G7 Promises: From Climate Pledges to Concrete Action G7 leaders pose for a family photograph at the G7 Leaders Summit in Cornwall

G7 Promises: From Climate Pledges to Concrete Action

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The Group of 7 (G7) leaders representing the United States, Britain, Canada, France, Germany, Italy, and Japan met in Cornwall, United Kingdom on June 11-13, 2021, for their first in-person summit since the outbreak of the COVID-19 pandemic. Unlike previous summits, climate change was a main area for discussion.

During the Summit the leaders released a communique pledging to take aggressive action to limit global temperature rise by cutting collective emissions in half by 2030 and to advance international climate financing. The G7 also agreed to stop international funding for any coal project that lacked technology to capture and store carbon dioxide by next year but stopped short of setting a firm end date for the burning of coal, the largest global contributor to carbon dioxide emissions causing global warming.

Financing for Climate and Infrastructure

During the Summit, the G7 leaders recommitted to raising their contributions to meet a previous $100 billion a year climate finance pledge to help poor countries cut carbon emissions and prepare for global warming. However, many have criticized this commitment since the G7 countries have fallen short this financing promise since it was first made more than a decade ago in 2009.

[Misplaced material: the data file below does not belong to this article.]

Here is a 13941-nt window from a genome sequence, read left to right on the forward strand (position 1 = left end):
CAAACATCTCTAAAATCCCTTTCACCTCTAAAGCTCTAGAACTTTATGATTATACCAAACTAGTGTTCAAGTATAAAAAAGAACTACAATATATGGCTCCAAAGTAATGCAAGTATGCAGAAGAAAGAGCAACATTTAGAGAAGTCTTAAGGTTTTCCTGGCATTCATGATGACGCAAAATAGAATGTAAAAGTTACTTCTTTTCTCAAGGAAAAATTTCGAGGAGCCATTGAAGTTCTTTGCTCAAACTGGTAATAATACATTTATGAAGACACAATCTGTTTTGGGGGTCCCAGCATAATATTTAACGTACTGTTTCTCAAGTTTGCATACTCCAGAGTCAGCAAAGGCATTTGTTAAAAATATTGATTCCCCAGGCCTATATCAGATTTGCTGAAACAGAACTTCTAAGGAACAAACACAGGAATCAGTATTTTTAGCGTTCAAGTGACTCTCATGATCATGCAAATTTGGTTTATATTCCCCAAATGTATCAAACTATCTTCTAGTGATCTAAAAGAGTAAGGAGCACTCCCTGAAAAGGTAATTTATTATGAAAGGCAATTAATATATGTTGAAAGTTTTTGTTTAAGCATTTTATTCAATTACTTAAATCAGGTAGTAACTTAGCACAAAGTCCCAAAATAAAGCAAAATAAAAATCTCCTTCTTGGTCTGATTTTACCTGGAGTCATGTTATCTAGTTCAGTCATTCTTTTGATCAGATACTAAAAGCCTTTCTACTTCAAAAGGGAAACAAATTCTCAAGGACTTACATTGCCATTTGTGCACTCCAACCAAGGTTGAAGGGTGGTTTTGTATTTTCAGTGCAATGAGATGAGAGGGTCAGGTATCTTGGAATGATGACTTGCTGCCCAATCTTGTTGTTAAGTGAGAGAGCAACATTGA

The G7 also committed to catalyzing billions of dollars for a “Build Back Better World” (B3W) project including massive global infrastructure investments in low- and middle-income countries as a way to strategically compete with China’s Belt and Road infrastructure initiative (BRI).

It will be necessary for the U.S. and G7 leaders to “build back better” their credibility by ensuring that their pledges will lead to concrete policy, action, and financing. They can do this by fully executing their $100 billion climate financing pledge.

Canada and Germany have already announced increased climate financing contributions, with Canada promising to double its pledge to 5.3 billion CAD ($4.4 billion) during the next five years. Germany pledged to increase its funding to 6 billion euros ($7.26 billion) a year by 2025 at the latest.